The 19th arrondissement in Paris is a cosmopolitan melting pot district where multicultural citizens live, love, and worship alongside one another, enjoying Kosher sushi and kebabs, and different strands of each other’s culture; however, sometimes love can be substituted with hate. . . .
A sufferer of depression, bibliophile, and aficionado of crime and pulp novels, French Arab Ahmed Taroudant is daydreaming his life away on the balcony of his apartment while gazing out at the comings and goings of the inhabitants of the 19th. When he’s not jogging and buying books from Monsieur Paul, owner of the second-hand bookshop. Ahmed is in constant reading mode, in an effort “to lose himself by devouring the whole world in a single, uninterrupted story written by others.” Unexpectedly, his daydreaming is brought to an abrupt end when what he believes to be drops of rain begin falling onto his face:
“And so it is in the Valetta of Paris, 75019, that he feels the first drop on his upturned face, his half-closed eyes gazing up at the sky. The second comes crashing down onto the gleaming sleeve of his djellaba, a present from his cousin Mohamed. Ahmed looks down and watches the scarlet stain spread across the white cotton. It’s not rain. A third tear strikes him on the end of his nose. He tastes it. It’s blood. His eyes slowly move upwards, as if they know the sight that awaits them. A motionless foot is hanging two metres above him.”
Instinctively or intuitively he now believes the bloody foot belongs to his upstairs’ neighbor, frequent flyer Laura Vignole, an air stewardess, and from the way the foot is protruding, she is dead. He has little or no doubt about that. Too many crime books have given him the talent of spotting the dead.
Almost immediately, the same accumulation of crime books he has devoured over the years begins to kick-in alongside paranoia, real or imagined: the racist cops and neighbors will try to pin this on him, a Muslim—even a non-practicing Muslim such as he—alone, reading books all day, living directly below the victim; a Muslim who has been in her apartment daily, and carries the only spare key to the very door of the victim because he watered her flower when she traveled. And not forgetting his fingerprints, hairs, and every other assortment of DNA clues pointing accusingly at him from everywhere in the apartment, screaming HE DID IT!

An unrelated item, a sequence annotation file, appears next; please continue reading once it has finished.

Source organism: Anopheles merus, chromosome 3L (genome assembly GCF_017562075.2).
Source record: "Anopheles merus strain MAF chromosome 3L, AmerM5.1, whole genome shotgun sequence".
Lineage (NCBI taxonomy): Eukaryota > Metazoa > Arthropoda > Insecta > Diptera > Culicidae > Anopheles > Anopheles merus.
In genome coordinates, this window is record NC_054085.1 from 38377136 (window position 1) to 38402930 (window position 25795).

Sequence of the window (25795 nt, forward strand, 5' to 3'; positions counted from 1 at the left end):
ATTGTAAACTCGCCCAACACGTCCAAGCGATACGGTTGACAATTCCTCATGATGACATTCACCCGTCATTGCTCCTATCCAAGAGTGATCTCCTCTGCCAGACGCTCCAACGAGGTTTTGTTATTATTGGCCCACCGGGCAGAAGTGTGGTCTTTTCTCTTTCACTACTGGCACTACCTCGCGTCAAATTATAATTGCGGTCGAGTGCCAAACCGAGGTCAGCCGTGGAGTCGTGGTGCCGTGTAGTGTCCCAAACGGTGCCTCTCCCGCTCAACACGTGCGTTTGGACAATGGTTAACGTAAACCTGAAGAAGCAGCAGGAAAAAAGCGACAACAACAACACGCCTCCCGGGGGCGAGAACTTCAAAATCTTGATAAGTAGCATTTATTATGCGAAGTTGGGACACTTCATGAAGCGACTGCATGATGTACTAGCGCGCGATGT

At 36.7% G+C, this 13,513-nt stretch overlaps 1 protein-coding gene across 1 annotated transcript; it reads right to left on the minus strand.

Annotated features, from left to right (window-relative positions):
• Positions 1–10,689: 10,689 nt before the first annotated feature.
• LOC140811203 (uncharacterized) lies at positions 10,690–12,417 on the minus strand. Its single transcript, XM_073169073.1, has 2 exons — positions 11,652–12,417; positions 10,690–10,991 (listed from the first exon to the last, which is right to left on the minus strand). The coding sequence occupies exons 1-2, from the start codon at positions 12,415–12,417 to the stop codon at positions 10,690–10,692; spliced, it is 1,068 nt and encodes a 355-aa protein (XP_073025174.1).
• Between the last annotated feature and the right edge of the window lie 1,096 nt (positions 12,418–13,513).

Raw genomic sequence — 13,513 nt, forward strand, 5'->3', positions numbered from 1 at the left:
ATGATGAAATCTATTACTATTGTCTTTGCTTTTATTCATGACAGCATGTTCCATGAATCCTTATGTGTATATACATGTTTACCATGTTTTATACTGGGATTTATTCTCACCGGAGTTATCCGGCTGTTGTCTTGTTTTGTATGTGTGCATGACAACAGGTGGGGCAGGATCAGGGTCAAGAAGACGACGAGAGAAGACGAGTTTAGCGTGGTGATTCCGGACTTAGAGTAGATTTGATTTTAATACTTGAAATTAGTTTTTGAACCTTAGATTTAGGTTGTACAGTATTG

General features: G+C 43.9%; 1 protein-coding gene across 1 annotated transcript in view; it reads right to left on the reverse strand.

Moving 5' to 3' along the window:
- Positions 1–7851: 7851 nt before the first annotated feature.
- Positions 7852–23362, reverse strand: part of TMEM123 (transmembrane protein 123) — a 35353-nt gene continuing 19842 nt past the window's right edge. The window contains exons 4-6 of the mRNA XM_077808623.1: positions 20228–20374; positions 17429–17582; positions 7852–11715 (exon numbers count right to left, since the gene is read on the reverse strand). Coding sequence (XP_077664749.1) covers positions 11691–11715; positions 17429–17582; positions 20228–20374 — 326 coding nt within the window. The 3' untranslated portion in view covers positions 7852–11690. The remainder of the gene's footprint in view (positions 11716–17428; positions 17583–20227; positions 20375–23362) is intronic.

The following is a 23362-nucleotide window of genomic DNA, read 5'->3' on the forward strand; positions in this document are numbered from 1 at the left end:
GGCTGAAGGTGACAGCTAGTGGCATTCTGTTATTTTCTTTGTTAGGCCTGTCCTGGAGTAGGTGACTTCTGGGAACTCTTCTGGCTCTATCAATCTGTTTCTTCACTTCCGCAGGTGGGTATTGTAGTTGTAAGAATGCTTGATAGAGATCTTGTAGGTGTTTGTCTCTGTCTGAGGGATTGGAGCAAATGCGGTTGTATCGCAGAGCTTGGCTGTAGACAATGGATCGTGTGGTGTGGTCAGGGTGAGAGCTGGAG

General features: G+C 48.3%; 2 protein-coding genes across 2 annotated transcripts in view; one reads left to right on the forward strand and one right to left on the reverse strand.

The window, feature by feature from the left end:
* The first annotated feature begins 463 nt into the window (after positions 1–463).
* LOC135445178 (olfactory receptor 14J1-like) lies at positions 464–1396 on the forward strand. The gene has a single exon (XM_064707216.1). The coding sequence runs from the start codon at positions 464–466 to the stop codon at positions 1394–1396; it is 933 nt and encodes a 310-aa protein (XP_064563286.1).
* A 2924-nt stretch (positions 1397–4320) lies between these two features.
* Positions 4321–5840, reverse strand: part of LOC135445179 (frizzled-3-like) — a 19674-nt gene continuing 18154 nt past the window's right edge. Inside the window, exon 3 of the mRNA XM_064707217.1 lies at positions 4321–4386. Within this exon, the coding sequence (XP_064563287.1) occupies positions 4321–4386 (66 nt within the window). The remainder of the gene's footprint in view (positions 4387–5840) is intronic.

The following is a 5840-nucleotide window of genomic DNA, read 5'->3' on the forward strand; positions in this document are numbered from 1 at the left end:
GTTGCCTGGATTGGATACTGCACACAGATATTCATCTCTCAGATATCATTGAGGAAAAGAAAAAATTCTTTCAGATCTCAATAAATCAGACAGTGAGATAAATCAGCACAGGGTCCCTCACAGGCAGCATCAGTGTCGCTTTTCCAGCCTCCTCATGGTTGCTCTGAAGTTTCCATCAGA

Quickly making his way upstairs, Ahmed discovers Laura’s door ajar. He steps inside. Despite his clothing already being speckled in the victim’s blood, he is careful not to touch any blooded areas. The books of noir and crime have taught him well on how never to leave a clue. Despite the danger and possible repercussions, he needs to see for himself if the nightmare scenario buzzing in his head is true, or if it’s just a figment of an over fertile imagination, a mind habitually stepping in and out of reality in the psychoanalyst sessions he attends.
Unfortunately, it is true. The nightmare for Ahmed has just come true. A meal for two has been carefully arranged, like a setting for a stage play. Laura’s beloved orchids, which he attended to when she was away, have had their heads decapitated. Gruesomely, out on the balcony, her body is sitting upright, bound and gagged, almost ritualistically. She is naked, except for a crimson T-shirt, probably caused by blood saturation. There is also an enormous gash from her belly down that has now stopped dripping blood onto Ahmed’s balcony. An uncooked joint of pork has been left conspicuously near the body like a grotesque question mark.
The pork makes him hesitate. Is it some sort of anti-religious symbol? A hidden message written in blood? Has he walked into the perfect trap, the murder by a killer seeking to kill two birds with one stone?
He knows it won’t be long before the cops come to question then arrest him. But when the detectives eventually do come, they come in the shape of two very unusual individuals: Lieutenants Rachel Kupferstein, a secular Jew, and Jean Hamelot, a Breton Communist and lapsed Catholic who likes to quote Goebbels, of all people.
Despite Ahmed’s worse fear of corrupt cops setting him up for the fall, Kupferstein and Hamelot come to the conclusion that Ahmed is not the guilty party and come up with their own list of possible suspects.
The whodunit quickly evolves into a whydunit as the story spans from Paris across the Atlantic to New York in search of drugs and religious fanatics, revealing more surprises, twists and turns.
Arab Jazz is a stunning début, intelligent and highly original, featuring a smorgasbord of memorable characters and events. Don’t be surprised if, after this adventure, Lieutenants Kupferstein and Hamelot end up getting their own series. If they don’t, it surely would be a crime.